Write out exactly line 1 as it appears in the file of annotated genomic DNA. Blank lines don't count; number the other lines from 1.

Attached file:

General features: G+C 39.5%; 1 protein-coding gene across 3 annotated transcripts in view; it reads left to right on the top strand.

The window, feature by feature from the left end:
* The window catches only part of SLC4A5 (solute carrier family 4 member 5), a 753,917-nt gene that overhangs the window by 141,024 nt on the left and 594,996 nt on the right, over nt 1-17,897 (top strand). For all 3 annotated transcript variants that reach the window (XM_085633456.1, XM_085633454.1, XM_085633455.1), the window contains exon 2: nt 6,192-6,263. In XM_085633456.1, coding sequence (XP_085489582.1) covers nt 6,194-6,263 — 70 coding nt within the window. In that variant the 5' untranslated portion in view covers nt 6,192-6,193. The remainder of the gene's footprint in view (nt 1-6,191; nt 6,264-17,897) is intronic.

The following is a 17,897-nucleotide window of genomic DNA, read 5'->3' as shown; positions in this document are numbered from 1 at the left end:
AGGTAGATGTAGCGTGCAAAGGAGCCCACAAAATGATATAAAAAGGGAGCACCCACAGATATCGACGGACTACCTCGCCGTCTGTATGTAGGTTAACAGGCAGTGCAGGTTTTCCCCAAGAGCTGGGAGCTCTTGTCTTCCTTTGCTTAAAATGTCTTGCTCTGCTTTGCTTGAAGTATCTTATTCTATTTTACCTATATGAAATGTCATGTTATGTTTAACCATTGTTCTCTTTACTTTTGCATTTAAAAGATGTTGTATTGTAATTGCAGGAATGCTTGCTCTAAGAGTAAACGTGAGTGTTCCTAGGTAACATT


General features: G+C 39.5%; 1 protein-coding gene across 3 annotated transcripts in view; it reads left to right on the top strand.